nytheatre.com review by David Pumo
February 27, 2005
As the audience is being seated at Dodger Stages Theatre 4, the band begins to assemble on stage. Techies with smoke machines start setting the mood as an announcer comes on to let us know how many more minutes before the stars of the evening will be arriving at the theatre. Finally, they get there. The band kicks in full-blast and the crowd goes wild as Matthew, Mark, Luke, Juan, and Abraham, the “Apostles of Pop,” hit the stage for the final show of their tour. It’s a play. It’s a concert. It’s Altar Boyz, the new Christian boy band that’s come to save a few New York souls with ninety minutes of witty music, hot dancing, and way more laughs than I expected. It’s a tight, fun show that you can’t help but love.
Okay, let’s get this out of the way: in a time when fundamentalist religious extremists are wreaking havoc with our Constitution and playing games with many of our rights and individual lives, how can a show like this play in New York, a city not known for its tolerance of intolerance? Well, there’s really nothing in Altar Boyz that should offend anyone. The religious content is about at the level of a Saturday morning cartoon, with the intellectual prowess of… well, a pop boy band. The show, in fact, pokes plenty of harmless fun at organized religion. The only message here is the power of love, acceptance, and great hair products.
With fierce, athletic, sometimes tongue-in-cheek choreography by Christopher Gattelli, the five boys are put through their paces, sweating like crazy, all the time singing full out and staying delightfully in character. All five actors have tremendous voices, mad dance moves, and sharp comic timing. There’s Scott Porter as Matthew, the “heartthrob,” who picks a pretty girl from the audience, sits her up on stage, and sings his big solo number; “Something about you makes me want to wait.” Tyler Maynard as Mark, the closeted gay twinkie, is a comic master. He stops the show with a number about how Matthew, his secret crush, helped him come out… no, it’s not what you think. Andy Karl is the tough street kid, Luke, with the hip-hop dance moves and the heart of gold. He was sent away for a while for “exhaustion.” One time he was so “exhausted” he cracked up the van. Juan, played by Ryan Duncan, is the hot Latin with Ricky Martin moves, a story more heart-breaking than a novella, and hair that gets sexier the more he sweats. Finally there’s Abraham, the hip-hop Jew played by David Josefsberg. But are Jews allowed in here? “I think I see one in front, hanging on the cross,” he points out. By the end, he teaches the rest of them a thing or two about “Christian” love.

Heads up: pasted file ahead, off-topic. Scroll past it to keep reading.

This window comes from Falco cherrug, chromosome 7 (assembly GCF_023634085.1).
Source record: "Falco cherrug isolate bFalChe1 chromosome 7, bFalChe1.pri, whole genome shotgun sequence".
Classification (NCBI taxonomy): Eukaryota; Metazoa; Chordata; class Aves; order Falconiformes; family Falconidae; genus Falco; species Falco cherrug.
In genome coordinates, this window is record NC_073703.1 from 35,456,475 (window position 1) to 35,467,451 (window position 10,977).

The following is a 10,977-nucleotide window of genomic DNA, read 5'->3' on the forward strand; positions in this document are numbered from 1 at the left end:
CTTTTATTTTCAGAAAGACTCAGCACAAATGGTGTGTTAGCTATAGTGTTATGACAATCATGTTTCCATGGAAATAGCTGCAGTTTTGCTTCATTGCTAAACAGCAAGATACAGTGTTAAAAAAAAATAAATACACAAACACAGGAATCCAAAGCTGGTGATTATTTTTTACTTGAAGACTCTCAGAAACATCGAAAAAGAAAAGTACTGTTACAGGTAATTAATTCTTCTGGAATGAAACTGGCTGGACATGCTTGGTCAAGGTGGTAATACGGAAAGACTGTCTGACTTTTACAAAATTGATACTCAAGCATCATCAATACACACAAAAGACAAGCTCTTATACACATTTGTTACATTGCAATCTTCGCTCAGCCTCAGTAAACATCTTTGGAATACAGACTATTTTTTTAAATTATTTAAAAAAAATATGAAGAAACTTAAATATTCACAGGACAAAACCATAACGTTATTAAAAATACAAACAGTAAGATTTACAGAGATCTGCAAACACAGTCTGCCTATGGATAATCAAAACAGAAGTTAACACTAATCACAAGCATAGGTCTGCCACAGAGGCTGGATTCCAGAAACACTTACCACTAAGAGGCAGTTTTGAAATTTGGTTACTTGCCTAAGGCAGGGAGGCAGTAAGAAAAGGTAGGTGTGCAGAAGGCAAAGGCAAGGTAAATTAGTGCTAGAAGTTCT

There’s a fun, simple book by Kevin Del Aguila that tells the story of the band’s creation, and gives each boy his moments to shine. The story leaves us here today where the band, with their new digital machine that measures lost souls, is planning on purifying the audience one by one until the counter gets down to zero. Stafford Arima’s direction is right on, full of not-so-subtle innuendo and jokes on the cast that only the audience gets. Renowned deejay Shadoe Stevens is the perfect choice here for the voice of God. Lynne Shankel’s tight four-piece band rocks the house, adding way more fun, excitement, and bang for your buck.
The very diverse audience was laughing and cheering throughout, and on their feet at the end. Altar Boyz is a crowd pleaser, for sure: a harmless, non-stop good time, perfect for kids and teens of all ages.